Fukushima nuclear discharge goes ahead despite continuing objections

Operators of the damaged Fukushima nuclear plant in Japan have released a third batch of treated radioactive wastewater into the Pacific Ocean, despite protests.

The discharges have been strongly opposed by fishing groups and neighbouring countries including China, which banned all imports of Japanese seafood, badly hurting Japanese producers and exporters of scallops and other seafood.

Large amounts of radioactive wastewater have accumulated at the nuclear plant since it was damaged by a massive earthquake and tsunami in 2011. It began discharging treated and diluted wastewater into the ocean on 24 August and finished releasing the third 7,800-ton batch on 20 November.

The plant’s operator, Tokyo Electric Power Company Holdings (TEPCO), said the third release, like the two previous ones, went smoothly and marine samples tested by it and the government showed that levels of all selected radionuclides were far lower than international safety standards.

Japanese Prime Minister Fumio Kishida, in a meeting last Friday with Chinese President Xi Jinping on the sidelines of the Asia Pacific Economic Cooperation summit in San Francisco, asked China to immediately lift the seafood ban, to no avail.

The two sides will convene a meeting of scientific experts to discuss the release but there was no timetable for a possible lifting of the ban, Kishida said.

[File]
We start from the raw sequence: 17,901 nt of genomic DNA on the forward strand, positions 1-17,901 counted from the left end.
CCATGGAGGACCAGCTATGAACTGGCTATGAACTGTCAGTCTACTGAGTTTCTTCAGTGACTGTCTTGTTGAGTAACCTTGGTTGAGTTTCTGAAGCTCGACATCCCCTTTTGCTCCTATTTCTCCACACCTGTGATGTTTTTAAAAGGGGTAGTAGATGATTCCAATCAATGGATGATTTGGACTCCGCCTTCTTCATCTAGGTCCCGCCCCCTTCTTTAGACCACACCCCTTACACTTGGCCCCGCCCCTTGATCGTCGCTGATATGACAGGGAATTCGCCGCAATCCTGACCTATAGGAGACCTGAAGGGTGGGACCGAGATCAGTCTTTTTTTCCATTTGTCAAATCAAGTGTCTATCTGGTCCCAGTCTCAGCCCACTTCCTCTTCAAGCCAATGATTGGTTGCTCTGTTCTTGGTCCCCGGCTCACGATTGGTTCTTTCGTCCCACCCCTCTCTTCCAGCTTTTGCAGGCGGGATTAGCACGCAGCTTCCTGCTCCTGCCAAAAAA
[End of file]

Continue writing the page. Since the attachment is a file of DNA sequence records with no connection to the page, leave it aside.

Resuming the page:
Japan’s government has set up a relief fund to help find new markets for Japanese seafood, and the central and local governments have led campaigns to encourage Japanese consumers to eat more fish and support Fukushima seafood producers.

TEPCO is also providing compensation to the fisheries industry for “reputational damage” to its products caused by the wastewater release, and said it has mailed application forms to 580 possible compensation seekers.

The wastewater is treated to remove as much radioactivity as possible to meet legally releasable standards and then greatly diluted with seawater before it is discharged. TEPCO and the government say the process is safe, but some scientists say the continuing release of water containing radionuclides from damaged reactors is unprecedented and should be monitored closely.

TEPCO plans a fourth release by the end of March 2024.

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